CAIRO, Egypt — Clashes erupted across much of Egypt between security forces and supporters of the ousted president on Sunday.
Egypt’s Health Ministry says 34 people have been killed in clashes between security forces and supporters of the ousted Islamist president.
Street battles raged for hours in Cairo and other parts of the country as authorities tried to separate rival crowds supporting Mohamed Morsi and the military.
Authorities said 30 died in Cairo.
The clashes took place on the day 40 years ago when Egyptian forces crossed the Suez Canal at the start of the nation’s last war with Israel. The day has since been declared a national holiday.
The military-backed government had wanted the anniversary celebration to be a tribute to the armed forces, whose chief ousted the Islamist Mohammed Morsi in a popularly supported coup on July 3.
But demonstrations across Cairo and much of the country by Morsi’s supporters marred the festivities. They and security forces fought pitched street battles for hours in several Cairo locations that now look like combat zones, with small fires burning, black smoke rising and the sound of gunshots piercing the air thick with tear gas.
In some cases, the pro-Morsi demonstrators were set upon by supporters of the military. Authorities said they had arrested 335 Morsi supporters nationwide.
The clashes were the last chapter in the turmoil roiling the country since the ouster in February 2011 of longtime ruler Hosni Mubarak and are certain to set back efforts by the government to revive the economy, especially the vital tourism sector, and bring order to the streets of Cairo, where crime and lawlessness have been rife.
The scene of the fighting contrasted sharply with a carnival-like mood in Cairo’s central Tahrir Square, where thousands of supporters of the military waved Egyptian flags, blew whistles and touted posters of army chief Gen. Abdel-Fattah el-Sissi. Adding to the festivities, a military band in green jackets and off white pants played, and men spun in whirling dervish-style dances.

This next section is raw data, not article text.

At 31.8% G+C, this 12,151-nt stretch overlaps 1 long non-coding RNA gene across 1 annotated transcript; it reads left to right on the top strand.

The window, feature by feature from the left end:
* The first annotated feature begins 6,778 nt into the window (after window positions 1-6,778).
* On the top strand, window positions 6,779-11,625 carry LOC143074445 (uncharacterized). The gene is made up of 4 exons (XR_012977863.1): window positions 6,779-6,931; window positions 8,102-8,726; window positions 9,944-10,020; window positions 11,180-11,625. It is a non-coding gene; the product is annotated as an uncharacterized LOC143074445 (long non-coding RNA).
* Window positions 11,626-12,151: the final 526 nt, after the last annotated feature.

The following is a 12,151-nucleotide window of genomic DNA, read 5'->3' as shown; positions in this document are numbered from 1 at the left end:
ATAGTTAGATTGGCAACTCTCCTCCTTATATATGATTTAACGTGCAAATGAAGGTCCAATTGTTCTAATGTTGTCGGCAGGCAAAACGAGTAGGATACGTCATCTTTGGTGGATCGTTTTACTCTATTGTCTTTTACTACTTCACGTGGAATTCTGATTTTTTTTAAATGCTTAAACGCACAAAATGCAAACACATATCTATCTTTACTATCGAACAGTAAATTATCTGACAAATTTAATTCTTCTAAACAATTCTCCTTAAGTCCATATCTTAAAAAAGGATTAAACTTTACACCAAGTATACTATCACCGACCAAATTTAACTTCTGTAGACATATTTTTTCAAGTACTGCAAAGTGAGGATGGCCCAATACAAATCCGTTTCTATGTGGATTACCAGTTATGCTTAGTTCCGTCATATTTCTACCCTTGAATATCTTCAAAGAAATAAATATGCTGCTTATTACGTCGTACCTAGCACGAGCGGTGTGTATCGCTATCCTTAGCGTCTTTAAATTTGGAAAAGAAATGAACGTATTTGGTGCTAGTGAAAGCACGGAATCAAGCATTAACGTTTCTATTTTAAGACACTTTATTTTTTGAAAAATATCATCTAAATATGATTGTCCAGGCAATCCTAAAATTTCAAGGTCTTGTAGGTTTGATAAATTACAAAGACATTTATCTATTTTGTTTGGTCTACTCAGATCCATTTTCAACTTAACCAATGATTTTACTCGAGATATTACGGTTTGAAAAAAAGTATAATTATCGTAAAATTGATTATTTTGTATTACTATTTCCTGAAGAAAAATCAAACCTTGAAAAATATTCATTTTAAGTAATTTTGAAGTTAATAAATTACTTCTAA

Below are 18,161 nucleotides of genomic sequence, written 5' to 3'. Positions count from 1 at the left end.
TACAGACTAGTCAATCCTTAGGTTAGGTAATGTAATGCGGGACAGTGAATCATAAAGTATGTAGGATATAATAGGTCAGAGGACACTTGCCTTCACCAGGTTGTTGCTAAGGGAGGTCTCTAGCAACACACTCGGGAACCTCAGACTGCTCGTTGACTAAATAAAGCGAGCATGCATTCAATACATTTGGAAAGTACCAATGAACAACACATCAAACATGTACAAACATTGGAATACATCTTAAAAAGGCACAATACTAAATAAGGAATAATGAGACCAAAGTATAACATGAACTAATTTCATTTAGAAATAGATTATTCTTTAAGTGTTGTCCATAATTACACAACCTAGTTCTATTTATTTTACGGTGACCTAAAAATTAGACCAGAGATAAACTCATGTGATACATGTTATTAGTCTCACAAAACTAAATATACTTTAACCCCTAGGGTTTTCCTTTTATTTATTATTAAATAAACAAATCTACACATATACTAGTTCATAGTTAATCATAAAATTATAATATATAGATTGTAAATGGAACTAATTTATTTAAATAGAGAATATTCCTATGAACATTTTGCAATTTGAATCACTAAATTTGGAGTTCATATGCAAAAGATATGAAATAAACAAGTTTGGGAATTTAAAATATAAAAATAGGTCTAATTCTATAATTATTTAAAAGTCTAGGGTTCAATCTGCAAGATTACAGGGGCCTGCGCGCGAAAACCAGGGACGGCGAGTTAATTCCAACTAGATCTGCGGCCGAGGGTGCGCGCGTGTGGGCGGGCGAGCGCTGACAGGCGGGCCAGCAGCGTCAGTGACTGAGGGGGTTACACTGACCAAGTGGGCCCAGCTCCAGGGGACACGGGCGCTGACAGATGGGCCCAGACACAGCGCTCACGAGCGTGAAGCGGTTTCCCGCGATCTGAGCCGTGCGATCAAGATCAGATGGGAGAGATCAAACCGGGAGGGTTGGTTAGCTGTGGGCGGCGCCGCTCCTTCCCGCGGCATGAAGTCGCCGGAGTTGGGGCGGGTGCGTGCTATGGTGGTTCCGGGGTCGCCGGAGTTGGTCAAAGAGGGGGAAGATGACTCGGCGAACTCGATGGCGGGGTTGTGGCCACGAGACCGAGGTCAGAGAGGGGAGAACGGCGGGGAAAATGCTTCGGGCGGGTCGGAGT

Thousands of Morsi backers meanwhile held marches around the city, shouting slogans against el-Sissi as some headed toward Tahrir in hopes of forcing their way into the sprawling plaza.
At central locations including a southern entrance to the square, police fired into the air and lobbed tear gas to push back several pro-Morsi marches as they approached. Some of the dead however suffered gunshot wounds to the head and chest and the pro-Morsi demonstrators were also lobbing firebombs and firing birdshots at the police.
An Associated Press photographer saw nine bodies lying on the floor of a clinic in the Dokki area, where heavy clashes took place. Most had gunshot wounds to the head and chest.
Soldiers barricaded entrances to Tahrir with barbed wire and armoured personnel vehicles. Metal detectors were installed at the entrances and demonstrators pouring into the square were searched by troops.
“The people have one demand: Remove el-Sissi and the president,” Islamist protesters chanted, referring to the interim president installed after Morsi’s fall.
Violence was also reported in southern Egypt, where one Morsi supporter was killed in the town of Dalga. Police opened fire on a march by Islamists after some of the protesters fired birdshot at the police, according to the provincial security chief, Osama Metwali.